Cannabis retailer used non-profit to support ‘expensive’ health

Cannabis retailer used non-profit to support 'expensive' health

The 50-year-old was put before Caernarfon Crown Court to be punished after getting caught out supplying cannabis.

Prosecutor Sion ap Mihangel told the court how Trommelen finds himself back before the courts as, on November 17 last year, police raided his flat in Wrexham.

When asked by police if he had anything they’d be interested in, he pointed them towards a black safe that was also in the bedroom.

They forced entry to the property that had “a strong smell of cannabis throughout” to discover Trommelen in bed where he was arrested.

Story Highlights

  • Vincent Hannibal Trommelen, of Hampden Way in Acrefair, landed himself in trouble with the law after previously avoiding jail.

  • READ MORE:CCTV shows moment thugs who had ‘far too much to drink’ attacked stranger after row with bar staff

After opening the door, police saw that a large amount of cannabis was inside and was all individually bagged.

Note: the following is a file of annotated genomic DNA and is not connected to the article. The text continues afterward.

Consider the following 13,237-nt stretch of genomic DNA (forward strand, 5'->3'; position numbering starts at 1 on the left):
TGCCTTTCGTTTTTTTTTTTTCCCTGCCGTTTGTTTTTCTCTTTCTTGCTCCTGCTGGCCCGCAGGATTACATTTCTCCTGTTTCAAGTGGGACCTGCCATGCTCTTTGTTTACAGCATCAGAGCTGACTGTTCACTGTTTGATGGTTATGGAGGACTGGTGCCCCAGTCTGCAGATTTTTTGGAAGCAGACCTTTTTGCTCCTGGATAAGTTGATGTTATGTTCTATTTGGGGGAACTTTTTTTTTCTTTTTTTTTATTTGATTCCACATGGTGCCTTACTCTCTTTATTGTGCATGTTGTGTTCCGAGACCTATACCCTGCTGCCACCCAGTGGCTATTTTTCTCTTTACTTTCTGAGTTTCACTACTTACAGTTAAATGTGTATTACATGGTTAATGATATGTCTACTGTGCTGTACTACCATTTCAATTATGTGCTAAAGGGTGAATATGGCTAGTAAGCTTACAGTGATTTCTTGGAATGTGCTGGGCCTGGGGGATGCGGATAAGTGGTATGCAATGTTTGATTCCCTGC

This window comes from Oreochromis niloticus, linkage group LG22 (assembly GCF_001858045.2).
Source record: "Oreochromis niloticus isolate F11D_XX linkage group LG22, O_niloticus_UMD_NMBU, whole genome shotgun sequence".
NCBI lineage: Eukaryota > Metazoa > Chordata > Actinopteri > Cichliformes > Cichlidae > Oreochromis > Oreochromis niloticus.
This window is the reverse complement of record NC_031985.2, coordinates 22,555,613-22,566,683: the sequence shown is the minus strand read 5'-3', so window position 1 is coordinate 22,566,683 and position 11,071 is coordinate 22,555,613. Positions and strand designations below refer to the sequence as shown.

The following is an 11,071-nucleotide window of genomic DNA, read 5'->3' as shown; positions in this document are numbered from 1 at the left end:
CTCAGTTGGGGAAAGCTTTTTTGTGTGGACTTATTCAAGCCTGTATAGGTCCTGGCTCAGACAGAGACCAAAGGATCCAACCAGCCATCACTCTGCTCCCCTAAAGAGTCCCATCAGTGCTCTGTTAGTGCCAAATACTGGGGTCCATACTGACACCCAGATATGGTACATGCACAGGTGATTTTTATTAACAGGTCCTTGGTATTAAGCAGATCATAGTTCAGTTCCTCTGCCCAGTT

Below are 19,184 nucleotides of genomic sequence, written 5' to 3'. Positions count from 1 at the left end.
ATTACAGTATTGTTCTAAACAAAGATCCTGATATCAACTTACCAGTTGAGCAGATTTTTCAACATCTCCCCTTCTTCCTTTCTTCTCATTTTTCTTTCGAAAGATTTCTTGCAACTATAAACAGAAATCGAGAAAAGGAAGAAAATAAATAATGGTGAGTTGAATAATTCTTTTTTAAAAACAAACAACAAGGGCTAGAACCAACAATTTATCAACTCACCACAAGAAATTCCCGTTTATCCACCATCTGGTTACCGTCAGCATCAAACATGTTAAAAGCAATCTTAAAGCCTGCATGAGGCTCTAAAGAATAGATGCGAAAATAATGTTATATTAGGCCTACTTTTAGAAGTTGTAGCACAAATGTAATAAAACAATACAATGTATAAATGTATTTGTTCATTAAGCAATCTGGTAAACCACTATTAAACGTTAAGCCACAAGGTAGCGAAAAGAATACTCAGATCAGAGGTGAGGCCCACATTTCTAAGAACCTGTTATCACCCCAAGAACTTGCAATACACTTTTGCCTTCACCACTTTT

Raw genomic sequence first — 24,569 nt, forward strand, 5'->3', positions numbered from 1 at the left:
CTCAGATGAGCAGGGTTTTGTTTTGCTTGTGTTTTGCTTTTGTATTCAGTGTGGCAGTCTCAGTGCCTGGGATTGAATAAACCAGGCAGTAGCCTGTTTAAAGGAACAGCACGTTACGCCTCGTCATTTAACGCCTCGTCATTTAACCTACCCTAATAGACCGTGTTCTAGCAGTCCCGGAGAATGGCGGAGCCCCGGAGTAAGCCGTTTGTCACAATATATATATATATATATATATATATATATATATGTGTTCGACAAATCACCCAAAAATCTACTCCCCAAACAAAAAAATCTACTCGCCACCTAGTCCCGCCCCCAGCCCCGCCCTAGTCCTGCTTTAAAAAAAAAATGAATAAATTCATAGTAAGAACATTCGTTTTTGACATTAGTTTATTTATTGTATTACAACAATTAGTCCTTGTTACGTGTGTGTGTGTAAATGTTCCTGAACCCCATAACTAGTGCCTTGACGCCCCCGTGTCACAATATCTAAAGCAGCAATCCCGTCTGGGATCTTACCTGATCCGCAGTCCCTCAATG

More of the drug was found in the living room, Mr ap Mihangel said, that had been sealed in a vacuum bag.

File picture of a cannabis plant.
(Image: Getty) The court heard how officers found small quantities of cash dotted about the property as well as high-value electronics – including an computer tablets, smartwatches, headphones and E-Tec Bikes.

In the search, cops found drug paraphernalia stashed in a kitchen cupboard – including a set of scales and bowls with “cannabis residue”. A suspicious book with lists of codes and numbers were also taken. Drug experts valued the almost kilogram of cannabis in the living room was valued up to £10,000. The safe contained drugs valued at up to £1,350.

Mr ap Mihangel reminded the court that Trommelen was no stranger to the police – having narrowly dodged jail at Mold Crown Court in early 2021 for a “near identical” case of supplying cannabis back in 2019. At the time he was said to have claimed he was supplying the drug to “family and friends”, and left court that day with a 14 month sentence suspended by two years.

Mr Green said, because of breaching a suspended sentence, the judge may see prison as “unavoidable” but asked he limit the time as much as possible. Sentencing him to two years and two months behind bars, Judge Timothy Petts said that another court order would “likely” be ignored so opted to jail Trommelen instead.

He explained how Trommelen suffers with “significant health problems” that has been making his time behind bars already difficult. Defending Trommelen, Mr Andrew Green, told the court how prison would be difficult for the 50-year-old to cope with – especially given the strict Covid measures in place which sees prisoners locked up for upwards of 23 hours a day.